(Reuters) - Vanguard Group, the largest U.S. mutual fund manager, said on Tuesday it was switching 22 of its biggest index funds away from benchmarks provided by MSCI Inc in order to cut costs.
News that one of its biggest index licensing customers had defected caused shares of MSCI to plunge over 30 percent before recovering slightly. The shares finished down 27 percent at $26.21, their lowest in over three years.
Vanguard’s move comes as other managers of index funds are also moving to cut costs. Charles Schwab said last month that it was trimming fees on its line of exchange-traded funds to as little as 0.04 percentage points a year while BlackRock, the top ETF manager, has said it plans to announce price cuts soon.
Vanguard said it would shift six international stock funds with $170 billion of assets to track indexes from the FTSE Group, including its giant Vanguard Emerging Markets Index ETF. And 16 U.S. stock and balanced funds with $367 billion of assets, including the Vanguard Total Stock Market ETF, will switch to indexes developed by the University of Chicago’s Center for Research in Security Prices.
The change affects both mutual funds and exchange-traded funds, Vanguard, based in Valley Forge, Pennsylvania, said in a statement.
“We negotiated licensing agreements for these benchmarks that we expect will enable us to deliver significant value to our index fund and ETF shareholders and lower expense ratios over time,” Gus Sauter, chief investment officer at Vanguard, said in a statement.
MSCI said the switch is expected to be phased-in over a number of months starting in January 2013 and covers Vanguard funds that generated annual revenue and operating income of about $24 million from licensing fees. The New York-based firm reported operating revenue of $901 million and operating income of $322 million in 2011.
NOT AS ‘STICKY’
But MSCI chief executive Henry Fernandez could do little to calm investors over fears that other customers might follow Vanguard’s move. MSCI shares, already down over 20 percent in morning trading, dropped another 5 to 8 percentage points during a 45-minute conference call Fernandez held with analysts.
ETF managers’ choice of index provider “may not be as sticky as we all thought,” Fernandez said on the call. Later, he explained that despite long-term licensing contracts, ETF managers could still switch indexes in “relatively short periods of time.”
Analysts expect BlackRock, responsible for 8 percent of MSCI’s revenue last year, will likely press for price reductions. “At the very least, BlackRock will seek to be competitive with the lower cost target benchmarks that Vanguard will use, potentially leading to price cuts on its contracts with MSCI,” David Togut, an analyst at Evercore Partners, wrote in a report on Tuesday.
Still, BlackRock, which has been losing ETF market share to Vanguard for several years, said it was sticking with MSCI indexes on its iShares family of funds.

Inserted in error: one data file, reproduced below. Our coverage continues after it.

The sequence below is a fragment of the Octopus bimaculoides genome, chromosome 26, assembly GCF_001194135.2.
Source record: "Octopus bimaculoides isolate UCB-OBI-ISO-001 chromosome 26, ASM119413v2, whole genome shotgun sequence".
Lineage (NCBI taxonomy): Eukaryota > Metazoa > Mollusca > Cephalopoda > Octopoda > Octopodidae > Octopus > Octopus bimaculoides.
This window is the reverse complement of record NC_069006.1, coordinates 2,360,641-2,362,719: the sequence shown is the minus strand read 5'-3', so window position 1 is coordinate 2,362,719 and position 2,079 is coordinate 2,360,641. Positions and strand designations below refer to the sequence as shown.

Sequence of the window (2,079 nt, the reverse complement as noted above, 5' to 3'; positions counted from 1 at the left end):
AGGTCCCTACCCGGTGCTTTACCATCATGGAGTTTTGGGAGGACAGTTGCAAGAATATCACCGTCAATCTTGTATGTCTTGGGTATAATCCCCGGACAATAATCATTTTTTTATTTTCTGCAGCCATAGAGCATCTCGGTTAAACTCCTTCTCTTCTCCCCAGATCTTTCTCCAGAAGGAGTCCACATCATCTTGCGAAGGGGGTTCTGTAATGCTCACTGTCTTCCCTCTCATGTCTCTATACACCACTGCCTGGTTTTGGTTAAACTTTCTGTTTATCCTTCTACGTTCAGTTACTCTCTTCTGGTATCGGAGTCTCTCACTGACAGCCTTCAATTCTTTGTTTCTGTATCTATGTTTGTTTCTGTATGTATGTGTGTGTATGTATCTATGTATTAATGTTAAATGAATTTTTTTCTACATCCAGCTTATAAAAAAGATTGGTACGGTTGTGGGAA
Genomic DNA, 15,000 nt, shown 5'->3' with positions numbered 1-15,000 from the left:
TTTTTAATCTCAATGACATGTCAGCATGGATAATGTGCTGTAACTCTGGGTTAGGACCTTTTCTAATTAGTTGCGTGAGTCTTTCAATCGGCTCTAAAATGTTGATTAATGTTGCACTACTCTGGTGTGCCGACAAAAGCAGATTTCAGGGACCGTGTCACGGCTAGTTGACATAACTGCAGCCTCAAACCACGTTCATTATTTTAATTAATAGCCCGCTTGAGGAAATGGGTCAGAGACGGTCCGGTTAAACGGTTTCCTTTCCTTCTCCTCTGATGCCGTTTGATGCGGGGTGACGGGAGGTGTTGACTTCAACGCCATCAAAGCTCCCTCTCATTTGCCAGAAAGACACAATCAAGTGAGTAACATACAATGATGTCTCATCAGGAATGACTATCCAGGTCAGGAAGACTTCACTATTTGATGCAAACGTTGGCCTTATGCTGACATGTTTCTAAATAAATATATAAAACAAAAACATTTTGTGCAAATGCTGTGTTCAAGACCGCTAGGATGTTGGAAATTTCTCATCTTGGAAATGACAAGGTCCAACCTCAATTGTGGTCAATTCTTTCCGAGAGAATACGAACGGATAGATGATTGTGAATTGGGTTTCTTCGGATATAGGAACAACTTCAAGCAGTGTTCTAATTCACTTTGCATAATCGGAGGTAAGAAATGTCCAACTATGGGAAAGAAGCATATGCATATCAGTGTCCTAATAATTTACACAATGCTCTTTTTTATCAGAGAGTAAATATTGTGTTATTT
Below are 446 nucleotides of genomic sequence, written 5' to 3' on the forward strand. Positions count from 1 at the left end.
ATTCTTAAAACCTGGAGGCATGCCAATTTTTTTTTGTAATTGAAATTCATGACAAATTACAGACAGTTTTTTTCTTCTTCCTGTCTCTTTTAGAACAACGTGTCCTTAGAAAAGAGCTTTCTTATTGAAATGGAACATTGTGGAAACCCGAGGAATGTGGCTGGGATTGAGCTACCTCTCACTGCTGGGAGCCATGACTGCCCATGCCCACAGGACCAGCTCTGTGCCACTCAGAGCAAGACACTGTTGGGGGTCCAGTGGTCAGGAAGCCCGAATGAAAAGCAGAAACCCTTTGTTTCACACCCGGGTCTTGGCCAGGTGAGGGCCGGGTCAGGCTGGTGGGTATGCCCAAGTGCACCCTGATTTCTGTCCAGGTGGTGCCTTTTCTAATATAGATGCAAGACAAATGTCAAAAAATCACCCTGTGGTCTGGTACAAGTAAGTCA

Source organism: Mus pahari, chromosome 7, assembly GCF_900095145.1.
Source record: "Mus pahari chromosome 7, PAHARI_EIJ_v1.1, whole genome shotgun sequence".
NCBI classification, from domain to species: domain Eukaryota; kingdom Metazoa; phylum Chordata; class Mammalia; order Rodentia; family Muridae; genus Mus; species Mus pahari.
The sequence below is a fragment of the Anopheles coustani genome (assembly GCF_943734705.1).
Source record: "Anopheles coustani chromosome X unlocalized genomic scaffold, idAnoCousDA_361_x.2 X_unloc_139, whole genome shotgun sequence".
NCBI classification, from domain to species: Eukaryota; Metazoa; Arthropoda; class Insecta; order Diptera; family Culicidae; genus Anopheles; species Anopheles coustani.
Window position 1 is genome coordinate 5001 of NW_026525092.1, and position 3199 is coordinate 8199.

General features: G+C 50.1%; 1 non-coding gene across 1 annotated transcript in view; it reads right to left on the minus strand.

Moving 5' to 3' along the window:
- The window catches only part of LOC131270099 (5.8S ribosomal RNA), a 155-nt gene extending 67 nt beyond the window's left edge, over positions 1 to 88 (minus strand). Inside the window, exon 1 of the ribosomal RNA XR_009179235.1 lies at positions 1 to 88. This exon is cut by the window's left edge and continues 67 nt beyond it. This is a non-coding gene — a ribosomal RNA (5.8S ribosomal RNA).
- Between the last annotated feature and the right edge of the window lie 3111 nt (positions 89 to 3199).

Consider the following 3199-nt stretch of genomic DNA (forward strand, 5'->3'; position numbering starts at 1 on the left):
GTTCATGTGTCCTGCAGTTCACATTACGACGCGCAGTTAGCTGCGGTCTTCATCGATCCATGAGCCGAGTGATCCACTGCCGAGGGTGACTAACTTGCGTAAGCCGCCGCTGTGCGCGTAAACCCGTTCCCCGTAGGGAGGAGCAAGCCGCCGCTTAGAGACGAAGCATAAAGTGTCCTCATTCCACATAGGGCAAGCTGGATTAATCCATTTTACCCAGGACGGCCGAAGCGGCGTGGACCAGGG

“MSCI is the gold standard of global and international equity indexes - the near-universal choice of professional investors,” Mark Wiedman, global head of iShares, said in a statement. “We plan to deepen our partnership with MSCI to help deliver the highest quality products and portfolio construction to our clients.”
Shares of BlackRock declined 1.5 percent to $177.17. The firm has already said it plans to cut prices on some ETFs that compete most directly with large Vanguard funds. Now BlackRock faces the prospect of Vanguard reducing its fees even more.
Vanguard’s decision follows a similar move it made in 2003 to dump higher-cost indexes provided by McGraw-Hill Co’s Standard & Poor’s unit in favor of the MSCI benchmarks.
The new indexes may be somewhat inferior at tracking market results but will lower Vanguard’s costs and the savings will be passed on to investors, said Daniel Wiener, editor of “The Independent Adviser for Vanguard Investors” newsletter.
“Indexing, particularly through ETFs, is going to get cheaper and cheaper,” Wiener said. “Vanguard is not going to let someone else, be it Schwab, iShares or any of its other competitors take the mantle of ‘lowest cost’ from its shoulders.”
Vanguard officials defended the switch, saying investors would see little difference. “There’s been a real convergence in index construction methodology over the past decade to a set of best practices,” Joel Dickson, senior ETF strategist at Vanguard said.
The impact of the change could be felt around the globe, as the new FTSE index on Vanguard’s $67 billion emerging market fund does not include South Korea, which accounts for over 15 percent of the fund’s current MSCI index.
Since FTSE bumped South Korea from its emerging markets index in September 2009, the MSCI index has posted a slightly better return, Wiener noted. The FTSE index gained 17.9 percent versus a gain of 19 percent for the MSCI benchmark.
Reporting by Aaron Pressman; Editing by Kenneth Barry, M.D. Golan and Tim Dobbyn